Nowadays, no brand is without its aero road bike and endurance bikes are increasingly adding aero features. That’s largely thanks to the industry-disrupting role of Cervélo Cycles.
Now Anna Dopico has written a book telling the story of Cervélo. It follows the company’s development from its founding by her husband Phil White and Gerard Vroomen in 1995, through its Tour de France win in 2008 to its financial and organisational struggles as its success boomed in the 2010s.
We met up with Dopico and White at Look Mum No Hands (opens in new tab) last week, ahead of her talk there as part of a speaking tour of the UK to promote To Make Riders Faster.
Dopico says that she never expected to write a book, until she and White were with 70 other riders on a group bike tour taking in Mont Ventoux. When their fellow riders found out that she and White were behind Cervélo, the questions didn’t stop and she realised that the story of the brand would make a great book.
To Make Riders Faster starts when White and Vroomen met up as students at the composites lab at McGill University in 1995, with both interested in time trial bike aerodynamics. With the growth of triathlon, Cervélo’s slippery bikes were quickly taken up by triathletes, eager to gain a competitive advantage.
Cracking the road bike market was more difficult, with one Italian marque telling them that its pros would always ride Italian round steel tubed bikes, full stop.
Signing up CSC to ride Cervélo’s bikes
Things changed when they signed a sponsorship agreement with Bjarne Riis at CSC. The team were 14th in the rankings, but on Cervélo’s bikes they started to win, with climber Laurent Jalabert’s second place to Lance Armstrong in the 2002 Tour de France Prologue on a rebadged P3 and Tyler Hamilton’s 2003 win at Liege-Bastogne-Liege on a Soloist making people sit up and take notice. CSC were the number one ranked team for three of the six years that they rode Cervélo.
When CSC and Cervélo parted ways, White and Vroomen set up the Cervélo TestTeam to continue the brand’s involvement in racing. At the same time, the demands of its global expansion meant that the brand’s finances became increasingly strained. Dopico has been ruthlessly honest in describing Cervélo’s struggles and their effects on the relationships between its key personnel.
Eventually, in 2012, the brand was bought by Dutch firm Pon Holdings, with White serving as Pon’s Chief Innovation Officer until 2017.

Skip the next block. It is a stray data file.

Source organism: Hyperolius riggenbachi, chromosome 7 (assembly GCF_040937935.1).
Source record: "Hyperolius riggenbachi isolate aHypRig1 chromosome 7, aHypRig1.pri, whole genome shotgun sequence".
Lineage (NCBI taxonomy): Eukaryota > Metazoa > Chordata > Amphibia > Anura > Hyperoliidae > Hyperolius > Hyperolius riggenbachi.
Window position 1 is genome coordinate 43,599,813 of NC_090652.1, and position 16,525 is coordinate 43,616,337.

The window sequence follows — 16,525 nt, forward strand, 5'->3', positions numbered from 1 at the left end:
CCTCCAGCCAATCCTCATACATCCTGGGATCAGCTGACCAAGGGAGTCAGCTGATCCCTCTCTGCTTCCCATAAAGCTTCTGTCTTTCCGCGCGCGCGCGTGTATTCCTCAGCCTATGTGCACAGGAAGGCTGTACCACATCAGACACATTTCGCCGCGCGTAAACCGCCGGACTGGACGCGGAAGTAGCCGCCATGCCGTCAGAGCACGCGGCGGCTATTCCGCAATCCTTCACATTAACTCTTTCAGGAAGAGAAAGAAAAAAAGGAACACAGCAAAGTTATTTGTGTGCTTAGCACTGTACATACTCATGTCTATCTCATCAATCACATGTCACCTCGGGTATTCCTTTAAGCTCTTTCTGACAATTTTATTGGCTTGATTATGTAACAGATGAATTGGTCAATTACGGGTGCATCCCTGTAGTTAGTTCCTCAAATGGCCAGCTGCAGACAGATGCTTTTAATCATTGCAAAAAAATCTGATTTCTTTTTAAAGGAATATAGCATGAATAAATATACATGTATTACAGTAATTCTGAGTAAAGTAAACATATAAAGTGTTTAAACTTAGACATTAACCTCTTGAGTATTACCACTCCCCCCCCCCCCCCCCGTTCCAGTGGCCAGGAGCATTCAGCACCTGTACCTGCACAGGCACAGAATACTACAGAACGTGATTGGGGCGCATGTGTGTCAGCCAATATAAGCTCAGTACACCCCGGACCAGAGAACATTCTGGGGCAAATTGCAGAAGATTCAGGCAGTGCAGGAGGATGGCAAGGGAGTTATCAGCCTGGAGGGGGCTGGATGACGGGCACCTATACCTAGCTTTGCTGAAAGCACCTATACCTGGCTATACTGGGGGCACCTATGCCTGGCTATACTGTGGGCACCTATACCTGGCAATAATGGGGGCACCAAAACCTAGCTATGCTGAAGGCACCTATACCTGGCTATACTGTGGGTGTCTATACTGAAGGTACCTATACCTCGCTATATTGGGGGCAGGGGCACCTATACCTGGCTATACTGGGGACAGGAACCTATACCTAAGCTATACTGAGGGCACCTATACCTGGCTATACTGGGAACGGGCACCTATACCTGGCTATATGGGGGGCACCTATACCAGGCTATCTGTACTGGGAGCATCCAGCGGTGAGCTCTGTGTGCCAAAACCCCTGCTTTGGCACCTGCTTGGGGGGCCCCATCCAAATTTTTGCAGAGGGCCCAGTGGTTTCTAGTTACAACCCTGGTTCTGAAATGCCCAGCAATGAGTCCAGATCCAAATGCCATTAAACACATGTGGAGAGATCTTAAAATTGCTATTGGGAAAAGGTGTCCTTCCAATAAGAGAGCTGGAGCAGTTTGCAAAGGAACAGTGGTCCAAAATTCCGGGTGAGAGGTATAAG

To Make Riders Faster by Anna Dopico is published by A Dopico Consulting Inc and is available from the book’s website www.tomakeridersfaster.com (opens in new tab) priced at CAD69.95, as well from Sigma Sports (opens in new tab), priced at £39.
Dopico has peppered the book with anecdotes from her time at Cervélo. Her favourite is when the CFO decided to take a prototype for a spin down the hall. Half way along, he discovered that the brakes hadn’t been cabled up. There was a loud crash as he collided with a desk.
Above all she recalls the atmosphere and the strong culture they built amongst the staff at Cervélo: “They were incredibly passionate, incredibly caring and dedicated,” she says.
And White comments: “I don’t think we realized as we were going through it what we were doing and how we were building something that was actually pretty special.
“In some ways we transformed the industry – when we started they were all racing round tubed steel bikes, 15 years later they were all riding aero bikes.”
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Paul started writing for Cycling Weekly in 2015, covering cycling tech, new bikes and product testing. Since then, he’s reviewed hundreds of bikes and thousands of other pieces of cycling equipment for the magazine and the Cycling Weekly website.
He’s been cycling for a lot longer than that though and his travels by bike have taken him all around Europe and to California. He’s been riding gravel since before gravel bikes existed too, riding a cyclocross bike through the Chilterns and along the South Downs.
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